Vatican censures nun’s book on sexual ethics

A long-simmering conflict between the Vatican and American nuns has erupted again with the Vatican’s doctrinal office issuing a scathing critique of a popular book on sexual ethics by Sister Margaret A. Farley, one of the first Catholics to teach at Yale Divinity School.

After two years of study, the Vatican’s Congregation for the Doctrine of the Faith published on June 4 a “notification” on Farley’s Just Love: A Framework for Christian Sexual Ethics, saying it contradicts Catholic doctrine on key issues such as gay marriage, homosexuality and divorce.

Farley, who retired from YDS in 2007 as a professor emerita, had maintained that her book was not intended to state official Catholic teaching but rather to give readers her personal ideas that might help them “think through their questions about human sexuality.” Past president of both the Society of Christian Ethics and the Catholic Theological Society, Farley won the prestigious Louisville Grawemeyer Award in Religion in 2008 for Just Love.

Coming just days after U.S. nuns rejected the Vatican’s reasoning for a wholesale makeover of female religious orders and a year after American bishops sanctioned another nun theologian, the condemnation of Farley is the latest example of what critics see as a top-down attempt to muzzle women’s voices and an obsession with sexual ethics.

Seattle Archbishop J. Peter Sartain—appointed by the Vatican to oversee the reform of the largest umbrella organization of Catholic sisters in the U.S.—had extended what appeared to be an olive branch to the Leadership Conference of Women Religious “in an atmosphere of openness, honesty, integrity and fidelity to the church’s faith.” But his conciliatory tone was quickly overshadowed by the new condemnation issued by Rome of yet another American nun.

The notification says Farley’s book “ignores” or “contradicts” Catholic teaching, presenting it as “one opinion among others,” and warns that it should not be “used as a valid expression of Catholic teaching, either in counseling and formation, or in ecumenical and interreligious dialogue.”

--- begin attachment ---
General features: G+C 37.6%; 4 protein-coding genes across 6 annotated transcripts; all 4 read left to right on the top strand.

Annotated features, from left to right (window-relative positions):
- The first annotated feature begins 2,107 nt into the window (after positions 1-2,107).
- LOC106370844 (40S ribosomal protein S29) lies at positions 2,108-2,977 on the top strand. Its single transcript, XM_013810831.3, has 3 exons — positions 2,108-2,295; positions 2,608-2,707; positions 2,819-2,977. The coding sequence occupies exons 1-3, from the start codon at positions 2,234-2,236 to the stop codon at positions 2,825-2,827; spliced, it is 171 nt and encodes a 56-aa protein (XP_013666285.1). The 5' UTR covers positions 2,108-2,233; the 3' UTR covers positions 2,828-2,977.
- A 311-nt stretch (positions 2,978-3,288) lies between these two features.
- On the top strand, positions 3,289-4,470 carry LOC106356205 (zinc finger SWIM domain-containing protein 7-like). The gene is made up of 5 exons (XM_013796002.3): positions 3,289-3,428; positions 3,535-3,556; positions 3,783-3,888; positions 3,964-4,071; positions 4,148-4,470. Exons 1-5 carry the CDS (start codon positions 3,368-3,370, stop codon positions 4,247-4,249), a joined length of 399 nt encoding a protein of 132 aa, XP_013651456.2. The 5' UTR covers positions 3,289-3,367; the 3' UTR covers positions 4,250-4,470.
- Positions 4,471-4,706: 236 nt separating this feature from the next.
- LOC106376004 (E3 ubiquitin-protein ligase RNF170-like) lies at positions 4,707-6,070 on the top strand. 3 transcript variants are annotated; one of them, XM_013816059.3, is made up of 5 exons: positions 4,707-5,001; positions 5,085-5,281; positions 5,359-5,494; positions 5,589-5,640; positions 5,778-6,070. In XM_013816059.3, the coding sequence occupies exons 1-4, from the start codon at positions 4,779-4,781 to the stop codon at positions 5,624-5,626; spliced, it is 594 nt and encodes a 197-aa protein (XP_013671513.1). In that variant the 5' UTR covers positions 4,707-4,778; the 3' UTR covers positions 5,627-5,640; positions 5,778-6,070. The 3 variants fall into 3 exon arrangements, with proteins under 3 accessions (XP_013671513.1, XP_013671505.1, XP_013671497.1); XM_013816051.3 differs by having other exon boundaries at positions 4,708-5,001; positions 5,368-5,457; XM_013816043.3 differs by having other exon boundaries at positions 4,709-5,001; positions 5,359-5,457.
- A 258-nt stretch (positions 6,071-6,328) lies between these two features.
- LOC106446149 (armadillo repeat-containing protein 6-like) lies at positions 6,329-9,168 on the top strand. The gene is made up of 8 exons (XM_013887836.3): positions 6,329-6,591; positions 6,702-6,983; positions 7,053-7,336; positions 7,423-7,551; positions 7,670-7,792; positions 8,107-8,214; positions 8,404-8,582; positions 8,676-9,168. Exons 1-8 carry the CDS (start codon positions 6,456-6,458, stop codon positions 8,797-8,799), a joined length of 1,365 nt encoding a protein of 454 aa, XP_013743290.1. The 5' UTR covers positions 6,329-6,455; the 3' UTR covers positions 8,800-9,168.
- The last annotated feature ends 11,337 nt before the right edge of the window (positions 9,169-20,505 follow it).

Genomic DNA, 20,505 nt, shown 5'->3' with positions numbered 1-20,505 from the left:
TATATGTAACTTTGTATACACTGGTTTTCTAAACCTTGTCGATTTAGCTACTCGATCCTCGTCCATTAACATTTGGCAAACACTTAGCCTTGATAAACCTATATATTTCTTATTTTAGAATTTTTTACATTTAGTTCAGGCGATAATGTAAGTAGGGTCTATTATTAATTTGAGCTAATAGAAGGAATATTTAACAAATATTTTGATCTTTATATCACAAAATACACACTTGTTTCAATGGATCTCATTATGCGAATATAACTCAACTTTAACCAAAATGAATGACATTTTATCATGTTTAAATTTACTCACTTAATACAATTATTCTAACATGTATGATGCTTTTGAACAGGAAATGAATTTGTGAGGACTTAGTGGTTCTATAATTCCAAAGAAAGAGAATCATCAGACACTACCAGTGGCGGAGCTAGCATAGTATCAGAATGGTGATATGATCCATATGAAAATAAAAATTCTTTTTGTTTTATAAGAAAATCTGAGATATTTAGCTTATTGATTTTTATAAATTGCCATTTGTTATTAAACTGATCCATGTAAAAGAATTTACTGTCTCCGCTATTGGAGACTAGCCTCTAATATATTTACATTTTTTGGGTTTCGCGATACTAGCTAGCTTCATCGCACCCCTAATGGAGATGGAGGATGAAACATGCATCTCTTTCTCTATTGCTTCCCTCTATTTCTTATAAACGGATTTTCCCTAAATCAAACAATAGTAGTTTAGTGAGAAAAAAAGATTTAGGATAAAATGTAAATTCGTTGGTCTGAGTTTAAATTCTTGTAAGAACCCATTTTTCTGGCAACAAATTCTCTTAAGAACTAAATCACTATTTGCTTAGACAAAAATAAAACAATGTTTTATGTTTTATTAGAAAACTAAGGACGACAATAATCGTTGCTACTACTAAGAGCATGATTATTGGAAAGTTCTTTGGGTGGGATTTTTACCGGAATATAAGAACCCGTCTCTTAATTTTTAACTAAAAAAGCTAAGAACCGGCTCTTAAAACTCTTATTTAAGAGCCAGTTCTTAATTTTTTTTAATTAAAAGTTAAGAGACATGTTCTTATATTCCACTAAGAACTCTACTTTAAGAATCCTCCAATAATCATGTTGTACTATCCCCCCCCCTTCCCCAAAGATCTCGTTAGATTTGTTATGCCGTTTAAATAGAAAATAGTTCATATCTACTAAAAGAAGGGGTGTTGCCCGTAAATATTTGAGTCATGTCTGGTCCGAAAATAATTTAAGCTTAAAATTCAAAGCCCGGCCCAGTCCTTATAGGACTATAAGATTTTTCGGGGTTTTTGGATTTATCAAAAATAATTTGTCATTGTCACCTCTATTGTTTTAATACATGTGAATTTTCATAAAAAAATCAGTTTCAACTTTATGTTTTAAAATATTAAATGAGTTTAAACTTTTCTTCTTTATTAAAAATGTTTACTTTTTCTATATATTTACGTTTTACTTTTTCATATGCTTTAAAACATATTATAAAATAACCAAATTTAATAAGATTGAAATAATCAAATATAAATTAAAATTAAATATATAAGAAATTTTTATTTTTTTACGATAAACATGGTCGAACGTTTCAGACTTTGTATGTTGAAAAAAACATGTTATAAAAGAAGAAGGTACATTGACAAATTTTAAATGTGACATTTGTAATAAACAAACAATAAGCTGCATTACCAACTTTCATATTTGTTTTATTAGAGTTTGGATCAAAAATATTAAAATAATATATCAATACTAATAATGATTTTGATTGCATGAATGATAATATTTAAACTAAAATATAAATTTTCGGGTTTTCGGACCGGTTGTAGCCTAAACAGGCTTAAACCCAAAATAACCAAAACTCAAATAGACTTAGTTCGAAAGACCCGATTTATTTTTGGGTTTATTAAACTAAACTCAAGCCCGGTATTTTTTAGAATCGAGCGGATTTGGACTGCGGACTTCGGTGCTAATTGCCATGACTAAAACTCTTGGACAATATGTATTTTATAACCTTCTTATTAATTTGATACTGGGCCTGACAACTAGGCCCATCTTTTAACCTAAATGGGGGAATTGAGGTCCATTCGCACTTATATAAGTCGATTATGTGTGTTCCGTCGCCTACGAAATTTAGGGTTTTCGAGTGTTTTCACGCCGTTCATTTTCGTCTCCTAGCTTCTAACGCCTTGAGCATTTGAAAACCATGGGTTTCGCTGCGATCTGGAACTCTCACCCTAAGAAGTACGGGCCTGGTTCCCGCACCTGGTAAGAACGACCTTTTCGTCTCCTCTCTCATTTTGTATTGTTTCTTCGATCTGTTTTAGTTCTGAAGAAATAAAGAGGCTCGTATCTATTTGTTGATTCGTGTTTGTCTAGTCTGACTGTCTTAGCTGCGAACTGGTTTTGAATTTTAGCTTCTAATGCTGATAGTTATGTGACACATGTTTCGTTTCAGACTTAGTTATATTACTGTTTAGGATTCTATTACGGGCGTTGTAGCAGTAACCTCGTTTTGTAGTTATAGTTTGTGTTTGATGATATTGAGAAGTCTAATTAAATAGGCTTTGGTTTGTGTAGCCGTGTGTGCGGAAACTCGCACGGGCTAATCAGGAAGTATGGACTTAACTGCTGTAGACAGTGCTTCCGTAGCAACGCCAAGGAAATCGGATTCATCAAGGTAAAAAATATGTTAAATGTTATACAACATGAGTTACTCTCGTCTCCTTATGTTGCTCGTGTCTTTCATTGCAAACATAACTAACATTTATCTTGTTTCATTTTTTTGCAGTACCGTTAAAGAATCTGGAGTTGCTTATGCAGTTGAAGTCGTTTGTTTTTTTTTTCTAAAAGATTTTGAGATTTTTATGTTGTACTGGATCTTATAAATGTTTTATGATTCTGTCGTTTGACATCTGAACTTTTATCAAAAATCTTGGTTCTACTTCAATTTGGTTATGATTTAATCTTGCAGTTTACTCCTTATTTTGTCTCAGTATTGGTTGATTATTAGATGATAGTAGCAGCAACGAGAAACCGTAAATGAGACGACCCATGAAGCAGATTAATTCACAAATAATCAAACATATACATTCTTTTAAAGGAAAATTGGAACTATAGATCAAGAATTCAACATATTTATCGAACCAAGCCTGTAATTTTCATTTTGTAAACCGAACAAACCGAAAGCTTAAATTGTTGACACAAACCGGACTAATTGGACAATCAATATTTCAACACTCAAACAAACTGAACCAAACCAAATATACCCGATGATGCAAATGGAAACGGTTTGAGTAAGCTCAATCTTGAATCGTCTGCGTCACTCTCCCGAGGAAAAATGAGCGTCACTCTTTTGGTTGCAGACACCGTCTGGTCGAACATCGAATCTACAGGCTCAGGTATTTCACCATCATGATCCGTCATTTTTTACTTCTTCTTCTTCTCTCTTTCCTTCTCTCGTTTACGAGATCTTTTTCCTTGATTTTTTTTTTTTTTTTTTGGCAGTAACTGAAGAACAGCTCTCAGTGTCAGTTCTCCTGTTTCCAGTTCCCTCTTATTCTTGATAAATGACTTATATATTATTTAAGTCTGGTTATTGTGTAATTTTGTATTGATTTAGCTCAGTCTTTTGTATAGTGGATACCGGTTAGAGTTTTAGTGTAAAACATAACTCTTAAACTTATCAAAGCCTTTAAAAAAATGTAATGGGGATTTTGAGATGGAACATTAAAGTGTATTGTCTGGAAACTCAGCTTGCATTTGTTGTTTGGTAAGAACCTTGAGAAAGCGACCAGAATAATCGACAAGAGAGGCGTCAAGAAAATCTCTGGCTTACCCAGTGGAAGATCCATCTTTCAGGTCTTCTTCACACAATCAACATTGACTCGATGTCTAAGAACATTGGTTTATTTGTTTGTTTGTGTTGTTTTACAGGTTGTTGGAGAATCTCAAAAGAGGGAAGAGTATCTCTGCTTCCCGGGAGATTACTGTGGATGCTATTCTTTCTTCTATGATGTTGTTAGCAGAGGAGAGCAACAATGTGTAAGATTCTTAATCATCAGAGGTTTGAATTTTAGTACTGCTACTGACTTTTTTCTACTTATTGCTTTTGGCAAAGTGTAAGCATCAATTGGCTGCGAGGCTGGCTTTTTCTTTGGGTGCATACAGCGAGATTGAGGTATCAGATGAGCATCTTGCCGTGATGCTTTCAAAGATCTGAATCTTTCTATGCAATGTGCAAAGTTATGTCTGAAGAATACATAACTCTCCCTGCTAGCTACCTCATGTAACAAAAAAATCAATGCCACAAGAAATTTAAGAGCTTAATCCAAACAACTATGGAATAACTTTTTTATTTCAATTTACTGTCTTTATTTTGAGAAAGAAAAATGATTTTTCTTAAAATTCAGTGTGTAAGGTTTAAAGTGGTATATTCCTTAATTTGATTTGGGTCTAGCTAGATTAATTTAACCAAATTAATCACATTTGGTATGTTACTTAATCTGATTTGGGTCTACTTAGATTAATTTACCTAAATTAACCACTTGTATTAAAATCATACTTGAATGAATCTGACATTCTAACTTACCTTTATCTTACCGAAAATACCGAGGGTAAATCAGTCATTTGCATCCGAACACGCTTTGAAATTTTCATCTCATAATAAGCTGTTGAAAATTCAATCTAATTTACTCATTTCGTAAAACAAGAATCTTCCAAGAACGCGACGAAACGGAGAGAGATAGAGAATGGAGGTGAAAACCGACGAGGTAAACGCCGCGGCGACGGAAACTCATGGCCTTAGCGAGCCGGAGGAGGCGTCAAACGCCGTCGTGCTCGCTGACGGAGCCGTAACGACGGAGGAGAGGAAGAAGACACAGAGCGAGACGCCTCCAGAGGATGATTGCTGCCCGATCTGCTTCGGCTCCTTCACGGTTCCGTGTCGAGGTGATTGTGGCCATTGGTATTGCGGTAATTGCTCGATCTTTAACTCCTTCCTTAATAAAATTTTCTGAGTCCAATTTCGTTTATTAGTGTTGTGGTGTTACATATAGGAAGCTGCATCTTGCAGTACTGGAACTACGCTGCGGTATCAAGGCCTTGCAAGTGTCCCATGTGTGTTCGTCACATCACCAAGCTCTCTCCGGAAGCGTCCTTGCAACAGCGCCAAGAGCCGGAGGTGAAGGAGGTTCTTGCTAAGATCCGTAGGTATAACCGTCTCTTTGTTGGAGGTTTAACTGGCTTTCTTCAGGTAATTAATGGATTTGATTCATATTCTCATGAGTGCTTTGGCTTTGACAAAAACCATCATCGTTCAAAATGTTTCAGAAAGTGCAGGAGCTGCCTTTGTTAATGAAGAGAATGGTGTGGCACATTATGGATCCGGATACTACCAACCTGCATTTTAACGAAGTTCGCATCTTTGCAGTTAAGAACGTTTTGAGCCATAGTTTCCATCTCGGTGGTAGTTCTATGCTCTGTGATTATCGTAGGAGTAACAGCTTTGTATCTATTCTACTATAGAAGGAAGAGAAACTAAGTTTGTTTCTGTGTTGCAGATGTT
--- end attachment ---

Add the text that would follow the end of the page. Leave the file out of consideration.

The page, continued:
The notification was approved by Pope Benedict XVI on March 16. The Vatican’s doctrinal office singled out masturbation, homosexuality and marriage as specific areas of concern in Just Love.

For example, Farley writes that “masturbation . . . usually does not raise any moral questions at all,” and that homosexual acts “can be justified” following the same ethics as heterosexual ones. The Vatican statement retorts that “masturbation is an intrinsically and gravely disordered action” and that homosexual acts are “intrinsically disordered” and “contrary to natural law.”

Farley also voices doubts over the “indissolubility” of marriage and argues that laws recognizing gay marriage can play an important part in reversing widespread “hatred . . . and stigmatization of gays and lesbians,” a position that is “opposed to the teaching of the magisterium,” according to the Vatican.

Farley, a member of the Sisters of Mercy, taught at Yale from 1971 to 2007. In a statement, Farley stressed that her book’s intent was to present a modern “framework for sexual ethics” drawing on the input of current experience and different religious traditions. She says she is convinced that her positions “reflect a deep coherence with the central aims and insights” of Christian theology and tradition and contends that the Vatican ignored the reasons and context that led to her conclusions.

Other Catholic theologians seem to agree. M. Shawn Copeland, a theology professor at Boston College, called the Vatican notification “deeply disappointing and most disturbing,” saying that Farley’s research is “notable” for its “distinguishing of practical and speculative questions from magisterial or official teaching.”

Paul Lakeland, director of the Center for Catholic Studies at Fairfield University, called Farley a “careful and caring” theologian, adding that “it is the vocation of Catholic theologians and ethicists to work on the boundaries” of current doctrine.

The notification on Farley’s book comes in the wake of last year’s controversial condemnation of feminist theologian Sister Elizabeth Johnson by the U.S. Conference of Catholic Bishops and seems to be part of an effort to rein in theologians who stray too far from the path of Catholic orthodoxy.

In March, a Vatican panel stated that while “investigation and questioning” by theologians are “justified and even necessary,” the final word on the “authentic interpretation” of the Catholic faith ultimately belongs to bishops.  —RNS

Alessandro Speciale

Alessandro Speciale writes for Religion News Service.

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